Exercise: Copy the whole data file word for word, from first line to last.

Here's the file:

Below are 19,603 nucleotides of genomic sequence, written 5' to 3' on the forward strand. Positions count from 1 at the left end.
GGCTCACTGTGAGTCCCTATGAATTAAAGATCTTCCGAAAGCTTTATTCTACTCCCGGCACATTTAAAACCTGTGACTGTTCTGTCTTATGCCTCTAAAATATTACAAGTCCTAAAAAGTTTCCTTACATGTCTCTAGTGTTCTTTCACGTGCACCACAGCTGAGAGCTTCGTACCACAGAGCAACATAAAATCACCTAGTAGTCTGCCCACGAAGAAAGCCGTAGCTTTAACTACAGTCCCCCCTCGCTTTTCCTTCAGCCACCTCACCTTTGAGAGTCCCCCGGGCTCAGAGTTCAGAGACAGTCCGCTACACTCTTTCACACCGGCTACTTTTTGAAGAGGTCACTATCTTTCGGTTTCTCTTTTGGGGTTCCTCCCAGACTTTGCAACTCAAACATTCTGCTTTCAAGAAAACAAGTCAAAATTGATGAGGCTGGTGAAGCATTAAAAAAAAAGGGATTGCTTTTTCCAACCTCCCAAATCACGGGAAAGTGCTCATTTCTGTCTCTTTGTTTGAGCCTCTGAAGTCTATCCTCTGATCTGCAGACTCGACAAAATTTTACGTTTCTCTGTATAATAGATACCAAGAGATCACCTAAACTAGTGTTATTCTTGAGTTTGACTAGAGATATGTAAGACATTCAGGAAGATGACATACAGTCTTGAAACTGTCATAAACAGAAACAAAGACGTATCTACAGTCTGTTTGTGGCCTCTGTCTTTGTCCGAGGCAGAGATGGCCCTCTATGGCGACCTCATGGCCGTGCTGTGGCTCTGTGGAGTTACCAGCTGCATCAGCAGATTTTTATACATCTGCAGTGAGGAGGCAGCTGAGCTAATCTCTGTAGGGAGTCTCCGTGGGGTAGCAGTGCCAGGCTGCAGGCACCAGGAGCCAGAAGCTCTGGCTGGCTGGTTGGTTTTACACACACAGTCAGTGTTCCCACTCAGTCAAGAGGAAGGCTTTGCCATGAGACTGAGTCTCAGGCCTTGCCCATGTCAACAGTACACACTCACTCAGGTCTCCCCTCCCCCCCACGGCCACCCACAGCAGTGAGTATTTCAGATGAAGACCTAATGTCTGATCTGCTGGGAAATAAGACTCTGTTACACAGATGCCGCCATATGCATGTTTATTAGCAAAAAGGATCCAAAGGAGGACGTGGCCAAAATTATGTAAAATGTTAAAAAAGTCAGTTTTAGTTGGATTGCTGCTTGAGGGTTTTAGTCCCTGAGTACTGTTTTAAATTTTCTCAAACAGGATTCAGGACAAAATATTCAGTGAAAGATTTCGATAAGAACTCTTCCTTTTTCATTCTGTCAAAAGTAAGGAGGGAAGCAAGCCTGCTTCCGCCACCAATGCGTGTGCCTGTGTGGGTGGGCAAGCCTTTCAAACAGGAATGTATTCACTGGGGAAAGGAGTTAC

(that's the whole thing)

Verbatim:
Below are 19,603 nucleotides of genomic sequence, written 5' to 3' on the forward strand. Positions count from 1 at the left end.
GGCTCACTGTGAGTCCCTATGAATTAAAGATCTTCCGAAAGCTTTATTCTACTCCCGGCACATTTAAAACCTGTGACTGTTCTGTCTTATGCCTCTAAAATATTACAAGTCCTAAAAAGTTTCCTTACATGTCTCTAGTGTTCTTTCACGTGCACCACAGCTGAGAGCTTCGTACCACAGAGCAACATAAAATCACCTAGTAGTCTGCCCACGAAGAAAGCCGTAGCTTTAACTACAGTCCCCCCTCGCTTTTCCTTCAGCCACCTCACCTTTGAGAGTCCCCCGGGCTCAGAGTTCAGAGACAGTCCGCTACACTCTTTCACACCGGCTACTTTTTGAAGAGGTCACTATCTTTCGGTTTCTCTTTTGGGGTTCCTCCCAGACTTTGCAACTCAAACATTCTGCTTTCAAGAAAACAAGTCAAAATTGATGAGGCTGGTGAAGCATTAAAAAAAAAGGGATTGCTTTTTCCAACCTCCCAAATCACGGGAAAGTGCTCATTTCTGTCTCTTTGTTTGAGCCTCTGAAGTCTATCCTCTGATCTGCAGACTCGACAAAATTTTACGTTTCTCTGTATAATAGATACCAAGAGATCACCTAAACTAGTGTTATTCTTGAGTTTGACTAGAGATATGTAAGACATTCAGGAAGATGACATACAGTCTTGAAACTGTCATAAACAGAAACAAAGACGTATCTACAGTCTGTTTGTGGCCTCTGTCTTTGTCCGAGGCAGAGATGGCCCTCTATGGCGACCTCATGGCCGTGCTGTGGCTCTGTGGAGTTACCAGCTGCATCAGCAGATTTTTATACATCTGCAGTGAGGAGGCAGCTGAGCTAATCTCTGTAGGGAGTCTCCGTGGGGTAGCAGTGCCAGGCTGCAGGCACCAGGAGCCAGAAGCTCTGGCTGGCTGGTTGGTTTTACACACACAGTCAGTGTTCCCACTCAGTCAAGAGGAAGGCTTTGCCATGAGACTGAGTCTCAGGCCTTGCCCATGTCAACAGTACACACTCACTCAGGTCTCCCCTCCCCCCCACGGCCACCCACAGCAGTGAGTATTTCAGATGAAGACCTAATGTCTGATCTGCTGGGAAATAAGACTCTGTTACACAGATGCCGCCATATGCATGTTTATTAGCAAAAAGGATCCAAAGGAGGACGTGGCCAAAATTATGTAAAATGTTAAAAAAGTCAGTTTTAGTTGGATTGCTGCTTGAGGGTTTTAGTCCCTGAGTACTGTTTTAAATTTTCTCAAACAGGATTCAGGACAAAATATTCAGTGAAAGATTTCGATAAGAACTCTTCCTTTTTCATTCTGTCAAAAGTAAGGAGGGAAGCAAGCCTGCTTCCGCCACCAATGCGTGTGCCTGTGTGGGTGGGCAAGCCTTTCAAACAGGAATGTATTCACTGGGGAAAGGAGTTAC